I woke up early and drove to the airport this morning to give away some of my personal property to a complete stranger. Why? Well, the short answer is the Jews made me do it. The long answer also involves Jews, so if you’re feeling anti-Semitic, you might want to take a cold shower or go for a jog before reading this post, you know, to relax yourself. It’s THAT Jewy.
Well not really...I just wanted to use the word “Jewy.” It rolls of the tongue, does it not?
A friend invited me to a fancy Passover dinner at my alma mater, Brigham Young University. We did the whole deal -- the ceremony, the hymns, the symbols, the bitter, bitter herbs. It was hosted by a professor of Hebrew and Jewish studies who was very good at explaining the significance of every part of the festival to non-Jew, all-Mormon participants.
I had to quickly familiarize myself with the terminology of the Passover, as I was forced to play the role of “patriarch,” since no other men were sitting at my table. The patriarch is required to lead several parts of the ceremony, reciting lines on cue, distributing symbolic food, etc. The patriarch is also required, as it turns out, to be royally screwed over.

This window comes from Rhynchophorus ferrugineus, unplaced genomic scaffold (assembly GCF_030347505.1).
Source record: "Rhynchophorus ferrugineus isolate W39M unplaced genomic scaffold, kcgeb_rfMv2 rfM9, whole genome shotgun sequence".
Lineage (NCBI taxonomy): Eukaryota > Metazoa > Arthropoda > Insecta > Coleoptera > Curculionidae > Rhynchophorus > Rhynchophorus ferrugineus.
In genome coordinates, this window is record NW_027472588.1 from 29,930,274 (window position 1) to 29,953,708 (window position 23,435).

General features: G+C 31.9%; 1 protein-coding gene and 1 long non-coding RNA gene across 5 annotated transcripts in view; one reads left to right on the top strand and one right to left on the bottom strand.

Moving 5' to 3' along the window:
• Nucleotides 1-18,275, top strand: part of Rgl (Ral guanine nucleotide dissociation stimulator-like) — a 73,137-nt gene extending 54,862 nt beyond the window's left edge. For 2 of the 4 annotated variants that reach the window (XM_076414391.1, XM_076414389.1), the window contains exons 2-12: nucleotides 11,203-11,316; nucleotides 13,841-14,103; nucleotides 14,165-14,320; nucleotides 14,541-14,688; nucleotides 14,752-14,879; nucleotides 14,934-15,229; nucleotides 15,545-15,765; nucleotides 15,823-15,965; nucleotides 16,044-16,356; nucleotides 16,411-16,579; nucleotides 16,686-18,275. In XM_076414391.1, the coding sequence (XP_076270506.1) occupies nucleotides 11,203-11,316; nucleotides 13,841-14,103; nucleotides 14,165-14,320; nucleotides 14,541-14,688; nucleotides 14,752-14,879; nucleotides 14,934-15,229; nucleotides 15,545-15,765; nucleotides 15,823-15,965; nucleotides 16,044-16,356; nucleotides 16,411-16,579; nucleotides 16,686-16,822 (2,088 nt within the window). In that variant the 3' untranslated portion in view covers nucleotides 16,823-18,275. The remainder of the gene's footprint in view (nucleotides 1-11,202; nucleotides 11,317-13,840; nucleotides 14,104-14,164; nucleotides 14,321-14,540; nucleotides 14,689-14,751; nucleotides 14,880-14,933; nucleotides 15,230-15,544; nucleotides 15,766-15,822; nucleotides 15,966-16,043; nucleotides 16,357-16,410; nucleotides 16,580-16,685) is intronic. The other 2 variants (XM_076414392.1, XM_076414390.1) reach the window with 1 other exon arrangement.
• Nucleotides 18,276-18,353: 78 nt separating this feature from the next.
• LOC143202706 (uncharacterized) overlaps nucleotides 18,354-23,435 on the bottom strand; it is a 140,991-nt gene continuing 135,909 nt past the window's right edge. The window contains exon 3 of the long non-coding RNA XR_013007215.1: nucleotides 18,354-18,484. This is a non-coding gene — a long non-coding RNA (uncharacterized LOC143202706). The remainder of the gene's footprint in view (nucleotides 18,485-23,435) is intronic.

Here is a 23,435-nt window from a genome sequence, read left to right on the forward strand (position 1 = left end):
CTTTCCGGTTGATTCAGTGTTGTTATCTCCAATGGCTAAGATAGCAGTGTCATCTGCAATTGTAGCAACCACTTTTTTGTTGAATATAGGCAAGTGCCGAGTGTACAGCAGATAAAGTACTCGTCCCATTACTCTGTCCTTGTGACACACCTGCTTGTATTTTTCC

Early in the festival the patriarch takes the middle of the three Matzahs (unleavened bread), and divides it in half. The smaller half gets wrapped up and hidden away; in our case passed around under the table where the patriarch can’t see it. Towards the end of the festival, the hidden Matzah is produced, and the patriarch must haggle with whoever ends up with it to ensure its return. The meal cannot end without the patriarch distributing the final piece of Matzah for everyone to eat.
And this is how I ended up driving to the airport early this morning to meet one of the girls at my table before she flew off to parts unknown. I brought with me the fruits of our strange little haggling session:
one camping tarp, unopened
a roll of toilet paper
some colored pencils
a black trash bag
a box of cake mix
Don’t ask how we settled on this list. It was all fun and entertaining while it happened, but waking early to drive to the airport several days later, all I could think about is how much sleep that stupid piece of bread was costing me.
Oh those silly, silly Jews. What will they think of next? It’s times like these that I’m glad I’m Mormon. We don’t do weird things like haggle over bread. I mean, how could we? We’re much too busy baptizing our dead and voting Republican.